The hardware keyboard empire, on the sidelines for the
computer music renaissance, is striking back with new hybrid hardware. And
Linux is spreading through digital music equipment — fast. Witness the
new Linux-powered Korg behemoth: the second-generation OASYS keyboard announced today, as rumors predicted.

  • Linux-powered computer, running entirely-proprietary Korg software on top (expansion appears to be proprietary, too, via ROM)
  • 10.4" touchscreen display
  • 16-track HD audio recording plus MIDI sequencing
  • Second-generation KARMA synthesis engine
  • MIDI control surface
  • On-board effects processing
  • CD Burner
  • I hear there's a keyboard in there somewhere, too

The Korg looks significantly less flexible and more expensive than the Windows-powered Neko keyboards from Open Labs.
But, on the other hand, there's little comparison: this beast will run
like a traditional hardware keyboard, whereas the Neko is at its heart
a PC in a keyboard body. Which you prefer is a matter of taste if you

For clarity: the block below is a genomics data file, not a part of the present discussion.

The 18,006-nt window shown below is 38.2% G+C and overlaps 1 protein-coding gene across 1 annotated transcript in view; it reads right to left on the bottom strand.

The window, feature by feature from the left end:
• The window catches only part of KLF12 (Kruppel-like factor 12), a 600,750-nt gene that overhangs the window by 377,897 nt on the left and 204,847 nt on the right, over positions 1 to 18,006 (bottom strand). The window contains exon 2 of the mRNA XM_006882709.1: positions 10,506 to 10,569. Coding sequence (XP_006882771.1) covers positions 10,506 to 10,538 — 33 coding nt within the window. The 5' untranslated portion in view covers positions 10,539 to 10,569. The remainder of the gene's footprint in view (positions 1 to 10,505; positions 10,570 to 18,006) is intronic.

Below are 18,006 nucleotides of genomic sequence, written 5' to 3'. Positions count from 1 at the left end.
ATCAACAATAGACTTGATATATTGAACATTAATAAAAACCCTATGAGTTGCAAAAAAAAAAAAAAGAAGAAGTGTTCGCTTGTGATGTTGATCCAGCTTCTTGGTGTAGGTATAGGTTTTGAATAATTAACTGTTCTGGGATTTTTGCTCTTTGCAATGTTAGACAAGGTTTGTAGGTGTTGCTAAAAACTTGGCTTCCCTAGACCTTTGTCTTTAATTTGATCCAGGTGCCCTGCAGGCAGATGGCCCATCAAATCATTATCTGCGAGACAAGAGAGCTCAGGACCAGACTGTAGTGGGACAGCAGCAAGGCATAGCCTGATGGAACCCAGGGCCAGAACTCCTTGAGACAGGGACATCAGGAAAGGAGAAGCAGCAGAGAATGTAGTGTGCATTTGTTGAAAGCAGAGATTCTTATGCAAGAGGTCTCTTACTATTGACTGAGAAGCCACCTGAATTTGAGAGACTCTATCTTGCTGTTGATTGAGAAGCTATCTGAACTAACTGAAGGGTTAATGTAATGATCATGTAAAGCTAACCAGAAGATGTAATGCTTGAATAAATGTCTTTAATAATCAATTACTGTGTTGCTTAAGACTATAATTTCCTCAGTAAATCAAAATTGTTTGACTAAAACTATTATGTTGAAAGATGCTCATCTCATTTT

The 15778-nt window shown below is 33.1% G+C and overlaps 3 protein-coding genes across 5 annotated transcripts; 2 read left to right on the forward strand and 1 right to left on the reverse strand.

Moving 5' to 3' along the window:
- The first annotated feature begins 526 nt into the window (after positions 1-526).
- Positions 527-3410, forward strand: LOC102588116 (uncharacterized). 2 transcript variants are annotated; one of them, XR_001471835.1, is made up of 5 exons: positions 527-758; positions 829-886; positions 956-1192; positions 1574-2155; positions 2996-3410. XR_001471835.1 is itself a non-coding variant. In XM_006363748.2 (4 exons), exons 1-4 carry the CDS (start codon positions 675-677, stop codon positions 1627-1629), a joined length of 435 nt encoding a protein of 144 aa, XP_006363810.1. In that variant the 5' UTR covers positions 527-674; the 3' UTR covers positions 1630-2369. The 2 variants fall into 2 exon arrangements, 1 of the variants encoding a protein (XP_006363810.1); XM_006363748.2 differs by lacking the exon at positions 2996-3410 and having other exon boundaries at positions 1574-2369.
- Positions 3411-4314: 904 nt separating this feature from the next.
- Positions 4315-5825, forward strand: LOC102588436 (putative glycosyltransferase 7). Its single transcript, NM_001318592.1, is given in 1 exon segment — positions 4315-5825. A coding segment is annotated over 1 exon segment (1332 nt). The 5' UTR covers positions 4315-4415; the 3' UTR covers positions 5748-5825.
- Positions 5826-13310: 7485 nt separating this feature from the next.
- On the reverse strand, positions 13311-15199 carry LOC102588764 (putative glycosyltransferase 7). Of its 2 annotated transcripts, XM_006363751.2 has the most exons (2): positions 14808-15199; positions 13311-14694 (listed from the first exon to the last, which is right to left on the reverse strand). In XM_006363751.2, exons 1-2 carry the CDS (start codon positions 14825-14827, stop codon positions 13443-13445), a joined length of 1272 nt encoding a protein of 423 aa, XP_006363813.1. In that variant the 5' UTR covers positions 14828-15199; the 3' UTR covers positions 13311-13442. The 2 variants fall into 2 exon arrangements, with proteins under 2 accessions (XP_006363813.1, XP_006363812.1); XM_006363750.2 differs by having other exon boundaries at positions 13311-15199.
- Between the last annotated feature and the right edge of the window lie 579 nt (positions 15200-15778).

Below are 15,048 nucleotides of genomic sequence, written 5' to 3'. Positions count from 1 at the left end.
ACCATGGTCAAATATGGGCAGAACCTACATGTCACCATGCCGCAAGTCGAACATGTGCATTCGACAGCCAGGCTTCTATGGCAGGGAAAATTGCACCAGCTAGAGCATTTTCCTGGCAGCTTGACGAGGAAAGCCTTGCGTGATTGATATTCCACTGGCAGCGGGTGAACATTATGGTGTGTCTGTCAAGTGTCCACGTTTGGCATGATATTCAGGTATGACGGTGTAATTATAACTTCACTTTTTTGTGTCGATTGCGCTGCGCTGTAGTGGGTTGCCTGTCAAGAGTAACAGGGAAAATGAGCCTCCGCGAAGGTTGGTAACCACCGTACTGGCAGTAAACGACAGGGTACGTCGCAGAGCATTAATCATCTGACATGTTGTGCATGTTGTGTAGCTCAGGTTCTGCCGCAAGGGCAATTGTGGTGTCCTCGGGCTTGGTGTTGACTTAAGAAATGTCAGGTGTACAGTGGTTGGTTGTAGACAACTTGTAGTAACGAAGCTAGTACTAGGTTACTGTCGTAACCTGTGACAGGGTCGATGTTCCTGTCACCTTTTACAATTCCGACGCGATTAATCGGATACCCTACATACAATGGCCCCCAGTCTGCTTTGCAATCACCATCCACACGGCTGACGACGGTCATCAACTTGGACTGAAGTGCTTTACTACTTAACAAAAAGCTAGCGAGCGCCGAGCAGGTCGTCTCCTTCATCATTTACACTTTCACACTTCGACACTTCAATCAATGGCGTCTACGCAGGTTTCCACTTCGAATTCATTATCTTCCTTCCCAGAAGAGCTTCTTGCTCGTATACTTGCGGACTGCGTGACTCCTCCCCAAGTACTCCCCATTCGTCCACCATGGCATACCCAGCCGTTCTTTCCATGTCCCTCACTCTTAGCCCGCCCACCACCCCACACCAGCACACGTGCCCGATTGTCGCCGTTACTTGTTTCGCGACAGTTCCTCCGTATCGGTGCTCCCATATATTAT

can afford either, which I can't.

Tip for Korg: since you use words like "Micro" to describe the inexpensive, compact keyboards, why not "GargantuaOasys?" No?

Availability: When I win the lottery
Price: If you have to ask . . .

Pricing is somewhere between US$6700-$8000 for the 76-key model
(weirdly, a huge range depending on your vendor), to up to US$8500 for
the 88-key model. If you can afford this, contact me and let me know so
I can come rob you.

Also, check out Keyboard Magazine's Making of the OASYS.
Unfortunately, scant details on its custom Linux OS. (Okay, actually NO
details — but other interesting history behind the keyboard.)